Tag: 上海楼凤KV

The sanction to the hostess agency of Godó is maintained

first_imgThe Superior Courtroom of Justice of Catalonia (TSJC) has ratified the penalty for discriminatory harassment based mostly on intercourse that Labor Inspection imposed in 2018 on the hostess agency Toté Vignau in the case of a bunch of girls employed throughout the celebration of the Godó Tennis Trophy.The TSJC social corridor has issued a ruling wherein it dismisses the enchantment filed by Toté Vignau in opposition to the judgment of the social court docket 17 of Barcelona on Might 2, 2019, which already confirmed the sanction of the Inspection. Additional, the excessive court docket condemns the firm to pay 500 euros to every of the opposing events in idea of prices attributable to its intervention. Labor Inspectorate of the Generalitat imposed in 2018 a positive of 25,000 euros to Toté Vignau for a really critical infraction contemplating {that a} discriminatory harassment of a bunch of girls employed for the 2017 version of the Godó Trophy of tennis, following a grievance by UGT.Throughout this sporting occasion, the hostesses had been compelled to work open air wearing miniskirts and quick sleeves regardless that it was raining and that the temperatures had been very low, and that some had spent the night time earlier than with a fever.last_img read more

Taxi driver chains herself in front of Costa Rica presidents house to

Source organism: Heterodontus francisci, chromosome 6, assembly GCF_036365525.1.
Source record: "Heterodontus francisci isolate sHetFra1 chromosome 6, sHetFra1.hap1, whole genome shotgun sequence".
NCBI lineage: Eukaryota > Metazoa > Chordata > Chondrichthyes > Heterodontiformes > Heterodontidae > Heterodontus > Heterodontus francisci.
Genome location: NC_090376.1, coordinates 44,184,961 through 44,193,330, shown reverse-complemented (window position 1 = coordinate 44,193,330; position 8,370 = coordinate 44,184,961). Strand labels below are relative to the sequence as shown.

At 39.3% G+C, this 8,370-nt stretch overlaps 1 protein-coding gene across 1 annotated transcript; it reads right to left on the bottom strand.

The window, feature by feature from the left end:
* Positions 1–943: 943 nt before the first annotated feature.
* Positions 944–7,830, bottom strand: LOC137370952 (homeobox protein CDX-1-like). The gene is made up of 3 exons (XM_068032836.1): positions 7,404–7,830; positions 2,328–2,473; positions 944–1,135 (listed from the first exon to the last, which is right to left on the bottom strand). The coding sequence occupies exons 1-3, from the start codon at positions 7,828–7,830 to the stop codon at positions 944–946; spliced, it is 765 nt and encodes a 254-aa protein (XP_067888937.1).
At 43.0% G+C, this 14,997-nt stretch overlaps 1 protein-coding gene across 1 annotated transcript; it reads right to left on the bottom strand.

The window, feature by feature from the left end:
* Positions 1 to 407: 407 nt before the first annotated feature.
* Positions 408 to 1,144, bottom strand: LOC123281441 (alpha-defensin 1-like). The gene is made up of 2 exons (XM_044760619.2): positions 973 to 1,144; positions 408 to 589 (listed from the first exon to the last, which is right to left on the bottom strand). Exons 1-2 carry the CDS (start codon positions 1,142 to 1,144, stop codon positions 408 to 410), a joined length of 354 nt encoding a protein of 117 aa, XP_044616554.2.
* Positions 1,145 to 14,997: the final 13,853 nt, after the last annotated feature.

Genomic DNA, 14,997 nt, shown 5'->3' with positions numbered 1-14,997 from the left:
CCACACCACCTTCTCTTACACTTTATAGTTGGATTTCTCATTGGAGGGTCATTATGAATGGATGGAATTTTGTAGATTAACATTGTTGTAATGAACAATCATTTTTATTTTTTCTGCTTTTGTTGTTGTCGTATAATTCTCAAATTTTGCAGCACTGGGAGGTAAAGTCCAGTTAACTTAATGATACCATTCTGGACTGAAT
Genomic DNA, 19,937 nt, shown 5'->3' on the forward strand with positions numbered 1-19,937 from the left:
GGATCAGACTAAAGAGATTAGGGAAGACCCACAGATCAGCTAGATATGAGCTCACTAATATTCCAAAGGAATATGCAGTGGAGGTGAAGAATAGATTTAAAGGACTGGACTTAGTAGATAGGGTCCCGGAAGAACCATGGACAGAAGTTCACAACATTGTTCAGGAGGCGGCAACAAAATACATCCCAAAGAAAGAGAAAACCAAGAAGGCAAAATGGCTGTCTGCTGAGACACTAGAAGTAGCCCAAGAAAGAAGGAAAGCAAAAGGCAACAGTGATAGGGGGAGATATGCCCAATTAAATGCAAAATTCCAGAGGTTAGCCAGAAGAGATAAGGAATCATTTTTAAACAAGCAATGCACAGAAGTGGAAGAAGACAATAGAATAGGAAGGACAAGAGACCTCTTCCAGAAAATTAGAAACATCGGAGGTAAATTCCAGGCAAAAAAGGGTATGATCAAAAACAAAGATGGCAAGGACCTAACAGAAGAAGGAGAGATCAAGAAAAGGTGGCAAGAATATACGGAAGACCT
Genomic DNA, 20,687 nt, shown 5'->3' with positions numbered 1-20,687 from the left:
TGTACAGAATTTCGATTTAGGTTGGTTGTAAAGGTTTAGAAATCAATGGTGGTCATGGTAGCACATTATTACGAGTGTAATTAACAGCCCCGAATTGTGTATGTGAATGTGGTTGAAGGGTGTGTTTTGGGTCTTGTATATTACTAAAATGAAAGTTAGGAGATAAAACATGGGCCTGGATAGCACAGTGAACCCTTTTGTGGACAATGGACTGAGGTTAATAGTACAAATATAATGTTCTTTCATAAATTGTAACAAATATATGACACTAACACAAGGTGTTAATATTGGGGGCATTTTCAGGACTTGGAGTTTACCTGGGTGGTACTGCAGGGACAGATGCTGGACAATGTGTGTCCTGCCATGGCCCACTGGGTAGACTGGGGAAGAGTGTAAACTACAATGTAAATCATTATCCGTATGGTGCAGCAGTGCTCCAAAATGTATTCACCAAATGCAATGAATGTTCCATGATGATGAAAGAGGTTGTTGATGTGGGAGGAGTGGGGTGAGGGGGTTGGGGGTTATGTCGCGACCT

first_imgWrapped in a Costa Rican flag, taxi driver Virginia Moreira chained herself to a tree outside President Luis Guillermo Solís’ home in the Escalante neighborhood of San José Wednesday as part of an “indefinite” protest against the government’s handling of Uber and current taxi regulations.Moreira, 54, said that she’s been driving her taxi for 28 years but lost her permission to drive this year because her vehicle is 16 years old, one year past the 15-year age limit on official, red taxis under Costa Rican law. (Uber requires that the cars in its fleet be no older than four years.)“I’m here to fight for by children’s bread. It’s my job,” Moreira told The Tico Times. “My children are used to me being a taxi driver and I can’t work in anything else.”Police closed off the street in front of Solís’ home and a group of taxis parked in solidarity near Moreira, some with the phrase “Uber out” drawn on their windows. The demonstration was peaceful.Besides calling for a reform to the law to allow older taxis to circulate, Moreira said the government was unfair in how it applies the law to unlicensed taxis, known as pirate taxis or piratas, and Uber drivers.“Today the government does not support us,” Moreira said. “They apply the law to us, who are legal, and they don’t apply the law to those who aren’t.” Police blocked the road into the Escalante neighborhood of San José for several hours on the morning of Feb. 10 after a taxi driver chained herself to a tree in front of the home of President Luis Guillermo Solís. Zach Dyer/The Tico TimesAccording to Casa Presidencial spokeswoman Stephanie González, the president’s office agreed to receive her letter of protest in person at Casa Presidencial but Moreira refused.Uber went online in Costa Rica in August 2015 without the permission of the government. The Solís administration has maintained that Uber’s service is illegal under Costa Rican law but has yet to announce an enforcement strategy against the application or its drivers here.Moreira said the smartphone application has hurt business for red taxis. She called on the government to take action against the company and pirate taxis, and to meet with taxi union representatives.Thus far, such meetings have failed to produce satisfactory results for the taxi lobby. Taxis blocked streets in the Zapote neighborhood of San José and in front of Casa Presidencial on Feb.1 after the government refused to block access to the Uber app in Costa Rica. The protests made national headlines after a group of taxi drivers threw eggs at other red taxis who did not participate in the demonstrations.Moreira said if her protest did not result in a meeting with transit authorities and changes to the government’s current handling of Uber and other unlicensed transportation, other taxi drivers would chain themselves to buildings around San José.Besides the Costa Rican flag, Moreira wore a coat and had a hat on hand for the unseasonably cold weather this week. She also has a white plastic chair if she gets tired of standing.“I’m ready to take whatever time is necessary,” she said.Katherine Stanley contributed reporting to this article. Facebook Comments Related posts:Costa Rica will not block Uber, says presidency minister Taxi drivers throw eggs as Uber Costa Rica offers free rides Uber supporters say court case could legalize ride-hailing service in Costa Rica Taxis protest as lawmakers present bill that could legalize Uberlast_img read more